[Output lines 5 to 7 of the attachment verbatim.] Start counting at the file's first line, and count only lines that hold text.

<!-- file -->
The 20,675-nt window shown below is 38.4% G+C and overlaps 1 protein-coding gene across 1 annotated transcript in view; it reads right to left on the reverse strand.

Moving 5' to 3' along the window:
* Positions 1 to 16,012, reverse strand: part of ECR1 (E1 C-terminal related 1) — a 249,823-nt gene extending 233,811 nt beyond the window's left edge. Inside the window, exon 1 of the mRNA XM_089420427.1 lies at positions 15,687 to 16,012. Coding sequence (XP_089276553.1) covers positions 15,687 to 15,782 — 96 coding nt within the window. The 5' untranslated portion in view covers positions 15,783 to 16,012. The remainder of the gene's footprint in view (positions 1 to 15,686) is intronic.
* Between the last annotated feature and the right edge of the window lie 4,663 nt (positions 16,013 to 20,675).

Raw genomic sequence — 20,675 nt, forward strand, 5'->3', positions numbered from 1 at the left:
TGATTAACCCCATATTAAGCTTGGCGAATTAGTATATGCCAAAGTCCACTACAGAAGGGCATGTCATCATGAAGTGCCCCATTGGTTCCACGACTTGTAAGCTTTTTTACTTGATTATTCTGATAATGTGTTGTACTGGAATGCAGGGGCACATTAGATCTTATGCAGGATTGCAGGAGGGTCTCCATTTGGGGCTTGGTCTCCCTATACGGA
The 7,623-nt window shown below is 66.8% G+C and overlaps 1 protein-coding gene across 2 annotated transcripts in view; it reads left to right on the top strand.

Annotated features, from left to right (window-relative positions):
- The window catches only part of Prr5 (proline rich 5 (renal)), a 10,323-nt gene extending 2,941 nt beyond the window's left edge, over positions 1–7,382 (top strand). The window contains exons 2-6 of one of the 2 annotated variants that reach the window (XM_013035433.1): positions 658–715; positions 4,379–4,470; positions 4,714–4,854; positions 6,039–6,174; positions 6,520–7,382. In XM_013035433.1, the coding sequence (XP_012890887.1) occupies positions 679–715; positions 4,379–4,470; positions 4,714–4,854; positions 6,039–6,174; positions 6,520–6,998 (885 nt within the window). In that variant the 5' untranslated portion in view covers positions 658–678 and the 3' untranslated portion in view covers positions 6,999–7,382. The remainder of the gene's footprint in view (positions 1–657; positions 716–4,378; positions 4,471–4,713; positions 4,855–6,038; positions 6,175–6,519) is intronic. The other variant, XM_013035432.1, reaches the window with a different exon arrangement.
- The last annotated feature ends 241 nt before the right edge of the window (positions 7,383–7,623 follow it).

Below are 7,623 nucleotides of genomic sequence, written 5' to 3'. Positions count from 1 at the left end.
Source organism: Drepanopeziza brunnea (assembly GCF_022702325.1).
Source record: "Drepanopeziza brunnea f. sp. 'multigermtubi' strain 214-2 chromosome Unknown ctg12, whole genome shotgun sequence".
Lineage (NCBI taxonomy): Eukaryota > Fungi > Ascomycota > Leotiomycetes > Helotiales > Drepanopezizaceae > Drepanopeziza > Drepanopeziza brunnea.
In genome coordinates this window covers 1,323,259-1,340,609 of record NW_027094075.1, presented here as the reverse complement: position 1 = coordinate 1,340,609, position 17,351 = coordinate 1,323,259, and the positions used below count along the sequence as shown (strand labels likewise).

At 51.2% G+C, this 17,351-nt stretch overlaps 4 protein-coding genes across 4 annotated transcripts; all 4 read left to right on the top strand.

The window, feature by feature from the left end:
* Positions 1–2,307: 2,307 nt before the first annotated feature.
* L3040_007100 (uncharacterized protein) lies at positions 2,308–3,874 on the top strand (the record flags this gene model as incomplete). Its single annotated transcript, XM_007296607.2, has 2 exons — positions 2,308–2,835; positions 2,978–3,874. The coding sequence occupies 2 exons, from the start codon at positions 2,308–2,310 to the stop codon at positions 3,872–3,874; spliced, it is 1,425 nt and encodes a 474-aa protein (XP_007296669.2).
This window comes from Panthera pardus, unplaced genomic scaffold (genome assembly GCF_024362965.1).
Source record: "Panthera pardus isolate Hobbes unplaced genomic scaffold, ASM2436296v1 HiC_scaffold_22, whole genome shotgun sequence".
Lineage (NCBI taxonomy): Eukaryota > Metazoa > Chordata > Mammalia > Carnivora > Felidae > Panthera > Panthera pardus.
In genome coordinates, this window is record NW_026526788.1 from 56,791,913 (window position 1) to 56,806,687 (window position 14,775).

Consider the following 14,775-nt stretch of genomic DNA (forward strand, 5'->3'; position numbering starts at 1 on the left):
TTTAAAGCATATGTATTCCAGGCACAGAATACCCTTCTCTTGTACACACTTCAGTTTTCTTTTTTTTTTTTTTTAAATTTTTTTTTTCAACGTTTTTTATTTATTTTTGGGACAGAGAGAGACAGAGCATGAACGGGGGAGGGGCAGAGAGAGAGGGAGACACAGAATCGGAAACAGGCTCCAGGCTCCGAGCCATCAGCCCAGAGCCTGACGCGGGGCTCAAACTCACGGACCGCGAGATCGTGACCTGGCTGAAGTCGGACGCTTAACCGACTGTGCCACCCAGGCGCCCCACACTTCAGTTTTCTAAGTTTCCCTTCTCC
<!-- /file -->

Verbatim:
Raw genomic sequence — 20,675 nt, forward strand, 5'->3', positions numbered from 1 at the left:
TGATTAACCCCATATTAAGCTTGGCGAATTAGTATATGCCAAAGTCCACTACAGAAGGGCATGTCATCATGAAGTGCCCCATTGGTTCCACGACTTGTAAGCTTTTTTACTTGATTATTCTGATAATGTGTTGTACTGGAATGCAGGGGCACATTAGATCTTATGCAGGATTGCAGGAGGGTCTCCATTTGGGGCTTGGTCTCCCTATACGGA
The 7,623-nt window shown below is 66.8% G+C and overlaps 1 protein-coding gene across 2 annotated transcripts in view; it reads left to right on the top strand.